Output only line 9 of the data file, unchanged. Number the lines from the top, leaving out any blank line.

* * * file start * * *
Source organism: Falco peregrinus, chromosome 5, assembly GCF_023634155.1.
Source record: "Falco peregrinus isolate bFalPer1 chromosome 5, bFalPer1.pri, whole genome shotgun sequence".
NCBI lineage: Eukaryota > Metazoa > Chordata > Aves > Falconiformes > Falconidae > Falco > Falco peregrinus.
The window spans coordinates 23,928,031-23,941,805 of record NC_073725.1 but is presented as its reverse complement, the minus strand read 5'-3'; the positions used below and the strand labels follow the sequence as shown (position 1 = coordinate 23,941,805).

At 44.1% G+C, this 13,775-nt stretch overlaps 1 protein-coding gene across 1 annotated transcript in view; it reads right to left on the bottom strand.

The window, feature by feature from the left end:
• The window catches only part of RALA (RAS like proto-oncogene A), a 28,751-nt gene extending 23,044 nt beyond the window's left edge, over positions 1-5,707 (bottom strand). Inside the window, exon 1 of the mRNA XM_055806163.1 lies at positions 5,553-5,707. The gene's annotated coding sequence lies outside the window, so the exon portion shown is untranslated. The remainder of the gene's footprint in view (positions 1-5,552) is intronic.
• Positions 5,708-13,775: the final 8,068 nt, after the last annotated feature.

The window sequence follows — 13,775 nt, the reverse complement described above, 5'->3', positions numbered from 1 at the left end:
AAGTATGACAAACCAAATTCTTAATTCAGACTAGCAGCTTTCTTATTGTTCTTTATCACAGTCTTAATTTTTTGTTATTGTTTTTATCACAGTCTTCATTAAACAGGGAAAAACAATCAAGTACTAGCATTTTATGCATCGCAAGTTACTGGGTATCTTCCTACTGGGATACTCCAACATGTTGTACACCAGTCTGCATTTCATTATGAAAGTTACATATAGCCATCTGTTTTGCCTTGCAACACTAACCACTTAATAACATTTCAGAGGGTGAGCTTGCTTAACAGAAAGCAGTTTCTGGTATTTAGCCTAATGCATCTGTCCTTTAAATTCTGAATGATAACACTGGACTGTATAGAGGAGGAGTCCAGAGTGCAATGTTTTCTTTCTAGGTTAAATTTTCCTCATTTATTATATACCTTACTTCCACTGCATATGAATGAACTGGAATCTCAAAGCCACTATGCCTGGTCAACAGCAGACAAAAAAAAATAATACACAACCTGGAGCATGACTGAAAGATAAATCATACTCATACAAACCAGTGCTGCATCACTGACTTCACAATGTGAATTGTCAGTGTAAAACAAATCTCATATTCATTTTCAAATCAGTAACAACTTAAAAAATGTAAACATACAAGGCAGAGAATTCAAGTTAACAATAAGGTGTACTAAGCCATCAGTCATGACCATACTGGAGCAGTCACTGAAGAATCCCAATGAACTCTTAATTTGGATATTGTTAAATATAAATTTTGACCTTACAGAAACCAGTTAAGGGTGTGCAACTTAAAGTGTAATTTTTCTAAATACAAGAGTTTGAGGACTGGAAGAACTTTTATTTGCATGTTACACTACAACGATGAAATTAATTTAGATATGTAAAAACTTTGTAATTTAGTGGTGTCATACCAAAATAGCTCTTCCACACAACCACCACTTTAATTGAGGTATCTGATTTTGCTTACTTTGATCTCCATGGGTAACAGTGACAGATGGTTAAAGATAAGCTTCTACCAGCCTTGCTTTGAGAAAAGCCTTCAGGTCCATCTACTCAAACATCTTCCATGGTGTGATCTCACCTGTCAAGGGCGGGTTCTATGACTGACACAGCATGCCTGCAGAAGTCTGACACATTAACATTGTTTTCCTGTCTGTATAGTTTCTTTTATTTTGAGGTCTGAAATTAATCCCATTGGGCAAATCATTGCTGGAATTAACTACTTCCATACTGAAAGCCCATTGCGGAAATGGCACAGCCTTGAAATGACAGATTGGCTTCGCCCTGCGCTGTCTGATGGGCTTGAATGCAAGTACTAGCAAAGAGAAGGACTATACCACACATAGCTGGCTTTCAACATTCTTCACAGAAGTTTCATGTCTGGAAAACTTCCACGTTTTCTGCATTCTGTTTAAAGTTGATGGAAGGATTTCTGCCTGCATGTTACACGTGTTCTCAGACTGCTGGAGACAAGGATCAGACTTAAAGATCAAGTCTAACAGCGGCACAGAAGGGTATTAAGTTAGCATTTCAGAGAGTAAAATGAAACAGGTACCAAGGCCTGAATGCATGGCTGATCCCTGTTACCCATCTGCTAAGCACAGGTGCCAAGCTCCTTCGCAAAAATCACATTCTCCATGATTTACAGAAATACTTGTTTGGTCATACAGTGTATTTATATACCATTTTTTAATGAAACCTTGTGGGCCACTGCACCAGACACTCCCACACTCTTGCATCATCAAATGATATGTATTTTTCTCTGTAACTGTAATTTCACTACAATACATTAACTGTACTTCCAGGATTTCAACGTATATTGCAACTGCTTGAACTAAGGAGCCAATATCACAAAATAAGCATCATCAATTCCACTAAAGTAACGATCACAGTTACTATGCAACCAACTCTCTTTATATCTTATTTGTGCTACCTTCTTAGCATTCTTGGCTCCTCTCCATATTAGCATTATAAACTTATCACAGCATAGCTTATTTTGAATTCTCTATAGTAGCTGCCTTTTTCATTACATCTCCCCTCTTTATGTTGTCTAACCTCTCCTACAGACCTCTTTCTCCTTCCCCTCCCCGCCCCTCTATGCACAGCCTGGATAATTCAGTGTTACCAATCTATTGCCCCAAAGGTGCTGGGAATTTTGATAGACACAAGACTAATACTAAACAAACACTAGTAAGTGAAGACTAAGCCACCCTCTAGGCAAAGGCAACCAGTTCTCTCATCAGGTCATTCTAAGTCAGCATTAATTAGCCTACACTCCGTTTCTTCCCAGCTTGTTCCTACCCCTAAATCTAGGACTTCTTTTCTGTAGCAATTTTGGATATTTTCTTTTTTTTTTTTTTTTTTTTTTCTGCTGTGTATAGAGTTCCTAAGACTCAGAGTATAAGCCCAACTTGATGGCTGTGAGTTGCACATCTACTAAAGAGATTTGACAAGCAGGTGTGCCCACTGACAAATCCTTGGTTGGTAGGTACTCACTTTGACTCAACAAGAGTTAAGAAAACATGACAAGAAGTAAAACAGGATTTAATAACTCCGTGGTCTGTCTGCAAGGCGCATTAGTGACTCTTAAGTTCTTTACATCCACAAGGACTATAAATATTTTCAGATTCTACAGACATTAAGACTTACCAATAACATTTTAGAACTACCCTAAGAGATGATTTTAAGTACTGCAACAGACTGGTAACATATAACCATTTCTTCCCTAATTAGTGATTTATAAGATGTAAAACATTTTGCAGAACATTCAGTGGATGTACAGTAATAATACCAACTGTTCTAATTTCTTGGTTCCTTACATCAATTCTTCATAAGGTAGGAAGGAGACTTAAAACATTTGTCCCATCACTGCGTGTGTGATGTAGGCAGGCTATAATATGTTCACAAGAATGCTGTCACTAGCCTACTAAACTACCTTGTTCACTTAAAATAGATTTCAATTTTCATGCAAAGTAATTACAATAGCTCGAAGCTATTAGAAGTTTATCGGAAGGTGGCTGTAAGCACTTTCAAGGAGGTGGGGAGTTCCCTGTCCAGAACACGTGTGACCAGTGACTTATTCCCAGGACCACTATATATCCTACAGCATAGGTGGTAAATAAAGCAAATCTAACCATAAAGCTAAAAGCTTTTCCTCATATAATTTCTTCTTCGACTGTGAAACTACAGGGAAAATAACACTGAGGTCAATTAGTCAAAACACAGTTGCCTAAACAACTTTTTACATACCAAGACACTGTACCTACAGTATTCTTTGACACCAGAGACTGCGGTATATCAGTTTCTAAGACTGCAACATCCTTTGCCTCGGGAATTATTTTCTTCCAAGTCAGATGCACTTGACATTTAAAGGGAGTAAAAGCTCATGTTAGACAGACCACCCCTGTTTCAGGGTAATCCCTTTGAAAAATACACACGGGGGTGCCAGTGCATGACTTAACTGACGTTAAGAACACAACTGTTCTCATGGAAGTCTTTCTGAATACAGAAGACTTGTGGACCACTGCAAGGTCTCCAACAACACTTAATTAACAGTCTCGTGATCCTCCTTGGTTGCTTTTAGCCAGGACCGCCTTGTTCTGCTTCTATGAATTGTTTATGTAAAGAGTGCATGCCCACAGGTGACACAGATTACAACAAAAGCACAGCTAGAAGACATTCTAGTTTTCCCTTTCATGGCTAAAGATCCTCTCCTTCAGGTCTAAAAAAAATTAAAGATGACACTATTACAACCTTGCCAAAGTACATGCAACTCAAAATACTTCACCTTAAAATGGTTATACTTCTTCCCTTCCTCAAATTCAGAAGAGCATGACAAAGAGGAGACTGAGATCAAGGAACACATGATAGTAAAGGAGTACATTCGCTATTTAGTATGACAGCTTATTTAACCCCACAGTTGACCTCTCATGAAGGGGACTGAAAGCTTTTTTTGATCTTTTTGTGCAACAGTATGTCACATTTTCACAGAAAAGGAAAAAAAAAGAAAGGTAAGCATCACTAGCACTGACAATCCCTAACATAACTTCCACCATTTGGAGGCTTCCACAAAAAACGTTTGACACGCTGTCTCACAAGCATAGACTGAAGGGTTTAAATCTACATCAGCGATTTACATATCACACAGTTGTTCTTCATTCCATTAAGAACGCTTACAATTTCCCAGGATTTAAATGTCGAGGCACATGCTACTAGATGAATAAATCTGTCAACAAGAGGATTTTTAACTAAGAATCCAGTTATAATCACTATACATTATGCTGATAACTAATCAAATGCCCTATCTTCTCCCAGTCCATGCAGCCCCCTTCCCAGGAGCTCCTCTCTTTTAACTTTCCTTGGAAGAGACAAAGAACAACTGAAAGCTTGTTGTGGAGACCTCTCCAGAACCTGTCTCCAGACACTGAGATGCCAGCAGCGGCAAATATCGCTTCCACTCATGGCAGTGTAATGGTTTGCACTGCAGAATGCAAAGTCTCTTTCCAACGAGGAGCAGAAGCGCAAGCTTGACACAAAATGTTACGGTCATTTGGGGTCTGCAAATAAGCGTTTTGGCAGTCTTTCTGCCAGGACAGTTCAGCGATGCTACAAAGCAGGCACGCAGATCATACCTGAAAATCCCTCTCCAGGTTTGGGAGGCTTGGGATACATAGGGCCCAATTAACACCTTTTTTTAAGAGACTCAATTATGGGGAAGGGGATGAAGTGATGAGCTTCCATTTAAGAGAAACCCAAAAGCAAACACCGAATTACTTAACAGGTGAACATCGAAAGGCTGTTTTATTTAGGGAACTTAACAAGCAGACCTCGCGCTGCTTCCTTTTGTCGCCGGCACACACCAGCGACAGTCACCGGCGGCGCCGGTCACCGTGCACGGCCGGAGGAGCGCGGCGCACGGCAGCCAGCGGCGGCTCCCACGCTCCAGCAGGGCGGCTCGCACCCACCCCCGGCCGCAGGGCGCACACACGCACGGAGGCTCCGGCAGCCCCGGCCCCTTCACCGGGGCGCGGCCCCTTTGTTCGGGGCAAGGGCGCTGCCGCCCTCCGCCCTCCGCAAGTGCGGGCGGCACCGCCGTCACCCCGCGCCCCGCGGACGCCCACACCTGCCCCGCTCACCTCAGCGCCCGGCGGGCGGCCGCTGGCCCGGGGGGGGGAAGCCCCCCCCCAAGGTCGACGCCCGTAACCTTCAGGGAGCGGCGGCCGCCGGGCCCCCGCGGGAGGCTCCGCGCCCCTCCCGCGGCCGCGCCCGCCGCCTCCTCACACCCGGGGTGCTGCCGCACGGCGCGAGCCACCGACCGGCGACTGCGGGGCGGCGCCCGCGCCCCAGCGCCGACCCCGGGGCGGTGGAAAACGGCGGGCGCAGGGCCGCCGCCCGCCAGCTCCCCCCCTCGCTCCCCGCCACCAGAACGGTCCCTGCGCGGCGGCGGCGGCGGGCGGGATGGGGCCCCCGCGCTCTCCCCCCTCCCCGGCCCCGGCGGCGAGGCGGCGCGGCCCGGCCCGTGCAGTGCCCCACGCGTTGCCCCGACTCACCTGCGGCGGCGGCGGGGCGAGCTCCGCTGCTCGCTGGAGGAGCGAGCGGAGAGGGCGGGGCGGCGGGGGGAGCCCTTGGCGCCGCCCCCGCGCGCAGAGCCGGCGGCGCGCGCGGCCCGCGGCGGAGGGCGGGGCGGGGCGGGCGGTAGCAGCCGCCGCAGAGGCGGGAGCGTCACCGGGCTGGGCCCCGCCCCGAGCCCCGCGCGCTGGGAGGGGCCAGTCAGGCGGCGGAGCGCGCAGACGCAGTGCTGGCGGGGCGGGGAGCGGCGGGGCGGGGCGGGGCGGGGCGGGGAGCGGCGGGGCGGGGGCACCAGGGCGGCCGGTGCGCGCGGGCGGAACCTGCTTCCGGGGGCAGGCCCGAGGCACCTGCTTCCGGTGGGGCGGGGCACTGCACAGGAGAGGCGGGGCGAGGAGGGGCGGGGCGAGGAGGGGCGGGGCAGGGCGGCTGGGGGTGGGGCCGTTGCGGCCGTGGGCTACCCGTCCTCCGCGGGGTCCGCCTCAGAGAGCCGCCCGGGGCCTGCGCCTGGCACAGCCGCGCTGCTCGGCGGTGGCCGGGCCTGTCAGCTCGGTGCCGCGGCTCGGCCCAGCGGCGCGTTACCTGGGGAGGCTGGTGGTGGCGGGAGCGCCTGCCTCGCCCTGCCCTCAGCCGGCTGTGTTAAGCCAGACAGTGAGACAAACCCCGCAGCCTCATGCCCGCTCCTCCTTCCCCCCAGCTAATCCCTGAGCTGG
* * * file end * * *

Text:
The window sequence follows — 13,775 nt, the reverse complement described above, 5'->3', positions numbered from 1 at the left end: